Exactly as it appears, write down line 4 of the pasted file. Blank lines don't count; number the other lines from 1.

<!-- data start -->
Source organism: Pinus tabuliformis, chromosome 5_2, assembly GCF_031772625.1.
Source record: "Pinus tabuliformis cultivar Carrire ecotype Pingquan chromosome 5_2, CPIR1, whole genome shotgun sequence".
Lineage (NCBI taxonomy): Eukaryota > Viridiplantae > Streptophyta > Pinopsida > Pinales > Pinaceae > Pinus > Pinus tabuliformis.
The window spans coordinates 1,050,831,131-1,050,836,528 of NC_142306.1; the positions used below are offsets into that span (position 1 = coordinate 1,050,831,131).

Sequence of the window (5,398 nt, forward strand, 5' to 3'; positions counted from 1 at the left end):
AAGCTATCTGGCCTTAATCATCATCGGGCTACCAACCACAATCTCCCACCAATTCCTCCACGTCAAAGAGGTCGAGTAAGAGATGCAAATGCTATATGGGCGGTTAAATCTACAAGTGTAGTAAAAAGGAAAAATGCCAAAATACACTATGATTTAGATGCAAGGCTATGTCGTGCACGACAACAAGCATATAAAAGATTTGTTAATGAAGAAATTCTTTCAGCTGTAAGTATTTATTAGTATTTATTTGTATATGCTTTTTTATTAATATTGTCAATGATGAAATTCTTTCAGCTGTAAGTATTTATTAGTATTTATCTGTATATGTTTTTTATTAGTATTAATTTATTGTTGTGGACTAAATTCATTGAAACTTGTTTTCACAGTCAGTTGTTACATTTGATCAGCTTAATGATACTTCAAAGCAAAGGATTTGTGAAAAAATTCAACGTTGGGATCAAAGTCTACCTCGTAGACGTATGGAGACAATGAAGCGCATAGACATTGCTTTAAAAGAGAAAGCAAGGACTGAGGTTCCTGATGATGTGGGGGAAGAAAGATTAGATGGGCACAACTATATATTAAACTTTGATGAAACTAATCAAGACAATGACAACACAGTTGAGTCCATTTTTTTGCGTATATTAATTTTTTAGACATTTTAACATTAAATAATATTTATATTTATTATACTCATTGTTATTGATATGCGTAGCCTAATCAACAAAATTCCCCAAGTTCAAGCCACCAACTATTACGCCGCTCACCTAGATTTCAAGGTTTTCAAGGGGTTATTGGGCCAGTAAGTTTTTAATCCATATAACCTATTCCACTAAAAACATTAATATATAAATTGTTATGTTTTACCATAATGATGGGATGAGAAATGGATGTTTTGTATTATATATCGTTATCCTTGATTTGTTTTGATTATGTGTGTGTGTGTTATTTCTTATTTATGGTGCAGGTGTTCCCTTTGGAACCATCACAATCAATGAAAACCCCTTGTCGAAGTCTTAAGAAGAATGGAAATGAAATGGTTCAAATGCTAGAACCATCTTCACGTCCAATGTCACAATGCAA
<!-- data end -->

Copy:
The window spans coordinates 1,050,831,131-1,050,836,528 of NC_142306.1; the positions used below are offsets into that span (position 1 = coordinate 1,050,831,131).